• DHCP Lease Time - Enter the amount of time in seconds for how long the DHCP lease is retained on your client. The default is set to one day (86400 seconds), but you can override it.
    • Domain Name (optional) - Enter the domain name for DHCP as applicable.
    • Primary DNS Server (optional) - Enter the primary DNS server for DHCP as applicable.
    • Secondary DNS Server (optional) -Enter the secondary (redundant) DNS server for DHCP as applicable.
    • Static Binding (optional) - To assign fixed IP addresses via DHCP, use Static Binding. Once instances using your VNET have been created, you can enter their MAC addresses and IP addresses in the Static Binding section. These IP addresses must be in your DHCP range. The specified instances will request the specified IP addresses from DHCP. You can click Add Row or click the ellipsis action menu and click Remove Row to add or remove rows as needed. To avoid issues with any outstanding DHCP leases, make sure you also set the IP address specified in this section as the static IP address within the instance's guest OS.
  5. In the Network Services section, select the type of network service to deploy for this VNET.

    Selecting Network Services Deployment for new VNET

    • Automatic - A network functional virtualization (NFV) instance for this VNET will be created for you. An auto-deployed NFV instance will act as a DHCP server and gateway for instances in the corresponding VNET. It will be assigned two IP addresses: the internal interface IP address specified as the VNET’s gateway, and the outside interface IP address that will be determined by the Routing Service settings. If you select Automatic, you need to define the DHCP settings for this VNET as described in the previous step. Also, see the topic, Define Settings for Auto-Deployed VNET, for defining other settings, including NFV settings and routing service settings.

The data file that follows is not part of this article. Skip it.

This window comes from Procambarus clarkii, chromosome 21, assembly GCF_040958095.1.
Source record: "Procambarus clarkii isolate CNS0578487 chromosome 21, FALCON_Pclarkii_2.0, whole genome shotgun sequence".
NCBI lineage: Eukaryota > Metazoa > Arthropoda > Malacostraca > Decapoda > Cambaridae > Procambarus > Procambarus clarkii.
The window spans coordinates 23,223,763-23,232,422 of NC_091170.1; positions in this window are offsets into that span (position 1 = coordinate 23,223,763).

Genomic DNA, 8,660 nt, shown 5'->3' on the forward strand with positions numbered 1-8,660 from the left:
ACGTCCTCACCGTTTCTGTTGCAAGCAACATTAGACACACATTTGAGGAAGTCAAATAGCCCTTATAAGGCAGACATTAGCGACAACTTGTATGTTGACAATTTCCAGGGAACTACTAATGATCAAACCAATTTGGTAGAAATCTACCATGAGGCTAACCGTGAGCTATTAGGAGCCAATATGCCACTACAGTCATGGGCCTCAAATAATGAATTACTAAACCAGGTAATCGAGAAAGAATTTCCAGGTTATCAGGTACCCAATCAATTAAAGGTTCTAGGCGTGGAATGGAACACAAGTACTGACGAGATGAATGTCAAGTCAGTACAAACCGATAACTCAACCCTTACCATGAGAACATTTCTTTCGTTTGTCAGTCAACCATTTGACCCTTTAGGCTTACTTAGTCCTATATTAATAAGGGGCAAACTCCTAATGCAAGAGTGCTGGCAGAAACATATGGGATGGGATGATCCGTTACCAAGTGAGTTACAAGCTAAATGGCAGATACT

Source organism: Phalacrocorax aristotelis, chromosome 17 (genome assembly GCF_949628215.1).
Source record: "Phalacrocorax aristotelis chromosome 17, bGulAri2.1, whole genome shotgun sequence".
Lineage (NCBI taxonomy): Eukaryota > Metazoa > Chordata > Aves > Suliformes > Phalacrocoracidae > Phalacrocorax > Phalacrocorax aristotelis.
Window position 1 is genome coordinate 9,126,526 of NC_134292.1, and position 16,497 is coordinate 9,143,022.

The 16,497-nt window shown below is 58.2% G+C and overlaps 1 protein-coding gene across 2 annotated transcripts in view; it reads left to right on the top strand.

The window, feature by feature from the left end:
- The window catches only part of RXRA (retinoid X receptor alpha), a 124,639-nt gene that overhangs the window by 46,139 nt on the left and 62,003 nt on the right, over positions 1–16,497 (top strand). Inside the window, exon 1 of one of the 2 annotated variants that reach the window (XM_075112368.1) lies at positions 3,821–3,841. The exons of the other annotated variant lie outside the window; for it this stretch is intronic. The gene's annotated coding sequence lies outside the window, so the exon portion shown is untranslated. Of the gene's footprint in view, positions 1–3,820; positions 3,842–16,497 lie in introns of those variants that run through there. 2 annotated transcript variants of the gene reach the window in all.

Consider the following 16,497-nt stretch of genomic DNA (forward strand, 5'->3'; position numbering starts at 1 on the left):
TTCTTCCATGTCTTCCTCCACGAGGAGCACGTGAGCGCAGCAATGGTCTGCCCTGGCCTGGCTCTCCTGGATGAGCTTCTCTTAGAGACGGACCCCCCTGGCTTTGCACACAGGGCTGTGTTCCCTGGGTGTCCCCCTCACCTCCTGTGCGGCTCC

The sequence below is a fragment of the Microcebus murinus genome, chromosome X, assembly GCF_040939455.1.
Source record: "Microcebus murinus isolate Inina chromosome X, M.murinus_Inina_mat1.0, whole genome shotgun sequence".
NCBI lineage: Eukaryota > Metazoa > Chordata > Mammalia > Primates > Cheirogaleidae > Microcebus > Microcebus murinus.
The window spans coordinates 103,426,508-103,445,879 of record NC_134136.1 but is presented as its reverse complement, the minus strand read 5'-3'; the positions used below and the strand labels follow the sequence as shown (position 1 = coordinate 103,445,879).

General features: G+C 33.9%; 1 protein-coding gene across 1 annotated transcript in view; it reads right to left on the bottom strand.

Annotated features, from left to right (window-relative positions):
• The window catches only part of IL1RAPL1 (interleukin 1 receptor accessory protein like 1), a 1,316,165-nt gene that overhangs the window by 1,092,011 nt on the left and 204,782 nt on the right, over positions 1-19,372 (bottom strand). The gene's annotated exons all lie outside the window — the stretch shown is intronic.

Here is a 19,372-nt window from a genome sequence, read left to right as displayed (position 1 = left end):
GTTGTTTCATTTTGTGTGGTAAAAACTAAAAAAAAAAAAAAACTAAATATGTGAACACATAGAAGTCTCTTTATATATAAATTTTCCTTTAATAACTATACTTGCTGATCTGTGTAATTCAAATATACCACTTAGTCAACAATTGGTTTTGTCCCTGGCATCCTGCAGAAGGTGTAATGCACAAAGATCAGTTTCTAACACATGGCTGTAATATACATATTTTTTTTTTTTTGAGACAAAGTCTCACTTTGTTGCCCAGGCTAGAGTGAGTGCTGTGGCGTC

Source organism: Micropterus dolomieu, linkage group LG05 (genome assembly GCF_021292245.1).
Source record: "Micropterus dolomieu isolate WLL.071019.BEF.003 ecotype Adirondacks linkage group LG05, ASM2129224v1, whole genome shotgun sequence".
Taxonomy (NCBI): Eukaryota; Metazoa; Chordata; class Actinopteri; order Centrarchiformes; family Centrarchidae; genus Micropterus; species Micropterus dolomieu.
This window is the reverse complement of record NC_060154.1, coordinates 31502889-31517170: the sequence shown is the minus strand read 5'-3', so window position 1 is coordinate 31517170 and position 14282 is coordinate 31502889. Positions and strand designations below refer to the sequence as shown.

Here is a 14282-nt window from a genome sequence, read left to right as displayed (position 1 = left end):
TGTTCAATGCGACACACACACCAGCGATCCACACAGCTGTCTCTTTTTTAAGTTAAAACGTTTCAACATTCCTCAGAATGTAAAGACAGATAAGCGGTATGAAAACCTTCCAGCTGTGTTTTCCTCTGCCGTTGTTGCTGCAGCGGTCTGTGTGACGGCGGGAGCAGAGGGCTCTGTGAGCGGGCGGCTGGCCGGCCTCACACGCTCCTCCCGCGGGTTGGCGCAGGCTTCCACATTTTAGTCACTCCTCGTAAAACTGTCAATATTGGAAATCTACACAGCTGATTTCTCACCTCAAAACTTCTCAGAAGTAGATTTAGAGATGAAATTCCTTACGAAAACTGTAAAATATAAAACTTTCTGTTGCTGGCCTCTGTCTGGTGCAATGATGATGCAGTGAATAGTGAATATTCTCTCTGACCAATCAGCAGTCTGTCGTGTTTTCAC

• Manual - You will need to create and configure an NFV instance to provide network services for this VNET. See the topic, .Create and Deploy Custom NFV Instance, for more information.

Define Settings for Auto-Deployed VNET

  1. If you selected Automatic for the Network Service, you need to define the DHCP settings for this VNET as described in the previous section in Step 4.
  2. Next, you should define NFV Instance settings as described below.
  3. NFV Settings for auto-deployed NFV instance

    • Virtual Datacenter - Select the virtual datacenter where this VNET's auto-deployed NFV instance should run. This VNET will be available to all instances running in this virtual datacenter.
      NOTE

      If there are no VLANs, and you are creating an auto-deployed VNET, you will not be able to select a virtual datacenter here; the only option to select is Deploy NFV Instance Later. You can still create the VNET (as incomplete), but it will work only after the NFV instance is fully deployed.